Reflections on Camp Holaka

Well, it seems as if another of my “if I win the lottery, I’m totally buying that” properties has been claimed.

Tucked away in the woods of Oregon Township, encircling Horton Lake, lies the land that was called Holaka. I only visited the place twice, but the enchantment of my first experience lasted.

Horton Lake is a blue jewel in a verdant setting.

It was summer of 2013 when I first laid eyes on Holaka. This Boy Scout camp that for at least half a century had absorbed the shouts, songs and splashing of so many young men was silent the day I showed up. It was a bittersweet day. The Boy Scouts of America had announced that Holaka — the name was derived from Horton Lake Camp — would close as a Boy Scout facility.

That day, I was taken around the grounds by longtime Scout volunteer “Jungle Larry” Mickle. Canvas tents were still scattered about in the camping areas, while the rustic Adirondack cabins hid quietly off to the side. A totem pole that once stood proudly was on its side, softly rotting among the trees. Yellow posts bearing the 12 points of the Boy Scout Law lined the path leading to the lakeside fire bowl.

In 2013, canvas tents still remained in the camping areas at Holaka

 

The camp had two worship areas, too. One, a small chapel in the woods, was most enchanting to me.

The chapel in the woods at Holaka, as it appeared in 2013

The chapel was built in 1974 as part of a Girl Scout camp, Camp Sherwood. It was constructed as a memorial for Dorothy L Swart, and it was modeled after the Chapel of the Pines in Hartwick Pines State Park. Just a week after it was dedicated, a young couple who had met there on the grounds and helped build the chapel were married there. I wrote about it here, in The County Press.

There were wooden benches on a slope leading down to the chapel for outdoor services. A peek through a knothole showed dusty pews inside, illuminated by large green cross and star windows.

A peek inside the chapel revealed dusty pews

On the outside wall, in 2013, there was a rustic sign bearing an excerpt from Henry Wadsworth Longfellow’s “The Fiftieth Birthday of Agassiz:”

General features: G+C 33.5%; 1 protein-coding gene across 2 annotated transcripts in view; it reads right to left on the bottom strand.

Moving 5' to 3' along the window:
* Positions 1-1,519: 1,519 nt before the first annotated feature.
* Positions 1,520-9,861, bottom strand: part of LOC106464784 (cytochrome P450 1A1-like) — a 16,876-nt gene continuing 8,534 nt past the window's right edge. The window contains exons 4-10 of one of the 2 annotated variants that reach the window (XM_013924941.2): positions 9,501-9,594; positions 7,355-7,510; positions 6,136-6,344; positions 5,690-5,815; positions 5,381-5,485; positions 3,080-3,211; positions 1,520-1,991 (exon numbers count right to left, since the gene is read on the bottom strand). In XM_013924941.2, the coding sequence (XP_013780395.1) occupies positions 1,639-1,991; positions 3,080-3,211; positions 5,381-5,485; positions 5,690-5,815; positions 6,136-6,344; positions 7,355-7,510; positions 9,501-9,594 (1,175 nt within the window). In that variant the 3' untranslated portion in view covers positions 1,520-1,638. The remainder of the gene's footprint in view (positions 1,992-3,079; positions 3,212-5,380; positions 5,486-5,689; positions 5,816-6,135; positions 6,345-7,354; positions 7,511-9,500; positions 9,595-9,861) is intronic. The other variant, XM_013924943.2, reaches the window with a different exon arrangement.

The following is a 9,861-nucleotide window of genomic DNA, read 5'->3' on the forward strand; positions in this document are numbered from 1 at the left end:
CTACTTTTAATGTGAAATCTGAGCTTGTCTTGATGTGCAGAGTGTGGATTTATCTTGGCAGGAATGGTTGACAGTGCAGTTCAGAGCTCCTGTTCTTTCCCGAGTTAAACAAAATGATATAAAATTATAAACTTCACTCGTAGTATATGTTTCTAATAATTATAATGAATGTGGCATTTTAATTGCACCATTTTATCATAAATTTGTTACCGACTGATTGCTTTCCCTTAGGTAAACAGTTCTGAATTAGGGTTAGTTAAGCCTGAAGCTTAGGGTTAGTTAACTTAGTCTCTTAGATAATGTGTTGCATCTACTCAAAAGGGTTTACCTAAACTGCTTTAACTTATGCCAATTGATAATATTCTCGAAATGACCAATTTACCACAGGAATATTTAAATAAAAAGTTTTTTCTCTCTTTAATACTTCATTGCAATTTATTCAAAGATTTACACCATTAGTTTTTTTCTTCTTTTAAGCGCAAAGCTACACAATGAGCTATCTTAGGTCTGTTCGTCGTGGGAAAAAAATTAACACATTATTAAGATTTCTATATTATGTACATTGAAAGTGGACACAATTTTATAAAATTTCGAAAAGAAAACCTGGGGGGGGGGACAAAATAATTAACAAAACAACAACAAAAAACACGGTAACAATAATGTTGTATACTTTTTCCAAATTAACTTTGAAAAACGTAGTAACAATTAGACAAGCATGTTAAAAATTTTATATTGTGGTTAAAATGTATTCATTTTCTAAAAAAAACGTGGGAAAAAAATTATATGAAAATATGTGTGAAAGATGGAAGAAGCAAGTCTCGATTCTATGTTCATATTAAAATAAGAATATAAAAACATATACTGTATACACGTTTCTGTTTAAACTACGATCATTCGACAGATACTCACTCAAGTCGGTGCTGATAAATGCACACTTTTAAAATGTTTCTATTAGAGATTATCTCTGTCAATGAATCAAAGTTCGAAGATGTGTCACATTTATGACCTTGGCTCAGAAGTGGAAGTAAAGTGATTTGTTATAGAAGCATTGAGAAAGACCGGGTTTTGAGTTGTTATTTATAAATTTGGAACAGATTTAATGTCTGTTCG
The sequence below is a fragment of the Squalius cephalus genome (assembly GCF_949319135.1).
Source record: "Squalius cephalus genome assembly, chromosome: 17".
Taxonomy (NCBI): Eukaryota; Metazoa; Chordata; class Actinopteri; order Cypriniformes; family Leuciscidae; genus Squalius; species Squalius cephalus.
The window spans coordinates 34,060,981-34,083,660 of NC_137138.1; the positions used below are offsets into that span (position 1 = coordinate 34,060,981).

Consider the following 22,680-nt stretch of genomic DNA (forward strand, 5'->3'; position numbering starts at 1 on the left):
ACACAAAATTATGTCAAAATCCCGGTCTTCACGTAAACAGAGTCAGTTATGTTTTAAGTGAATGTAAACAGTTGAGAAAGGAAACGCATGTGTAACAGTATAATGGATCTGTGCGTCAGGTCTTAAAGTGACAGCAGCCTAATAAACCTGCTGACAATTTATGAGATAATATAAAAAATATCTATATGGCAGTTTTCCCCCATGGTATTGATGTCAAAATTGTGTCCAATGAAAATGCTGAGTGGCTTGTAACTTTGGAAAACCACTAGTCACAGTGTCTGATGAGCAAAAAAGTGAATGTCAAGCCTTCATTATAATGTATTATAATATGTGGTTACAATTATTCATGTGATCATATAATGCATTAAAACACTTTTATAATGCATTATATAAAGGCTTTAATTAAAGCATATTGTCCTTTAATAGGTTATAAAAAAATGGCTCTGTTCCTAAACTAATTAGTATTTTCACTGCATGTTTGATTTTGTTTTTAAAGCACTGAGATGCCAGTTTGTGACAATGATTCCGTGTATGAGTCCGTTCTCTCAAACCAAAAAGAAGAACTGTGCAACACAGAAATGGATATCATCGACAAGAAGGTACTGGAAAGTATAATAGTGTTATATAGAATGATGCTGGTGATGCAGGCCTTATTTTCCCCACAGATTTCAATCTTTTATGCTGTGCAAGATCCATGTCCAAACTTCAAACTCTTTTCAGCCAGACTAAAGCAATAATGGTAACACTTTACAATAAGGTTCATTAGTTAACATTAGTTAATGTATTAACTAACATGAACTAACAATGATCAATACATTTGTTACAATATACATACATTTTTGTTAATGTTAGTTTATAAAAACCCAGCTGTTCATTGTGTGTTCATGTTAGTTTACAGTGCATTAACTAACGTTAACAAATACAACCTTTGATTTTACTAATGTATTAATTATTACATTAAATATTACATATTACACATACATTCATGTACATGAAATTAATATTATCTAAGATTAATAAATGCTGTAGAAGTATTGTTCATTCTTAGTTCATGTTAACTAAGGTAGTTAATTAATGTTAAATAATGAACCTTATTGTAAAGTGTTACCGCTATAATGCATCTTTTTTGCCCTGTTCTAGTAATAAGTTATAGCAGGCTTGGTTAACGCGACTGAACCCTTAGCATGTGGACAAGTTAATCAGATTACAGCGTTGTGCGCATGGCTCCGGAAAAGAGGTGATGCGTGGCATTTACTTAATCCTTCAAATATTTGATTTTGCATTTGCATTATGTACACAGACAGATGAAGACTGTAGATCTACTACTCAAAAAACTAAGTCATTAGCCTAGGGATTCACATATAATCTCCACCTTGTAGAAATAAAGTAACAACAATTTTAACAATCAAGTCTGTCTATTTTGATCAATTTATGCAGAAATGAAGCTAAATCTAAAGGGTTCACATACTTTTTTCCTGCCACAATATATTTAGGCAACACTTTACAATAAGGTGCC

“And Nature, the old nurse, took
The child upon her knee,
Saying: ‘Here is a story-book
Thy Father has written for thee.’

“‘Come, wander with me,’ she said,
‘Into regions yet untrod;
And read what is still unread
In the manuscripts of God.'”

That precious little chapel in the woods impacted me on that summer day, so much so that when I later met the man I would marry, we chose to do so in the Chapel of the Pines at Hartwick Pines. Where but in the woods can one feel closer to their creator, after all?

After exploring Holaka, I thought of it often, saddened at the thought of it sitting forsaken, waiting for the children to bring life to its trails. I dreamed of buying it. Of living there. Of offering parts of it for retreats for groups, artists, lovers. I dreamed of weddings there.

I once again had an opportunity for a brief visit in 2016, when a long-time scouting leader passed away and friends were allowed to have a memorial at the fire bowl. I walked the grounds and noted how nature had begun the rewilding process in the three years since I’d last visited. I went once again to the little chapel. Saplings had sprouted, taking their places within the outdoor benches. They seemed to be attending the funeral of a large old tree that was lying in state to the front, across the first rows of benches.

The chapel, seen here in 2016, was being reclaimed by nature

I walked, soaked in the May sunshine, and snapped a few photos of the sights, knowing it was likely the last time I would see them.

Now, apparently, the land has sold for just over a million dollars. I hope the new owners know how much more it’s worth.

There, in the woods of Oregon Township, one can find peace, and release from the tensions of life amongst electrical wires and paved roads. The vined trees and earthen trails of Holaka lead the way to a deeper yet simpler understanding of life. Be trustworthy, loyal, helpful, friendly, courteous, kind, obedient, cheerful, thrifty, brave, clean, and reverent.

I hope with all my heart that whomever has purchased Holaka will reintroduce the grounds to the laughter of children, and to the adults that understand the value of the natural world. Nature, the old nurse, has important lessons to teach our young ones that they can’t learn in school or online.

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Krystal Moralee Written by:

3 Comments

  1. Maureen Walker
    May 3, 2018
    Reply

    Love this!! I have spent a few nights here when my boys were in cub scouts. So wonderful that you have captured glimpses and moments of this special place. If only time could stand still a little bit longer.

  2. Debra Walls
    May 7, 2018
    Reply

    Beautifully written ❤️ My folks talked about buying this property back in the 70’s. It was no where near a million then! I’ll have to show this article to my father. Thank you so much for sharing!!!

  3. Marie LaBar-Dudderar
    July 15, 2018
    Reply

    What a Great article!

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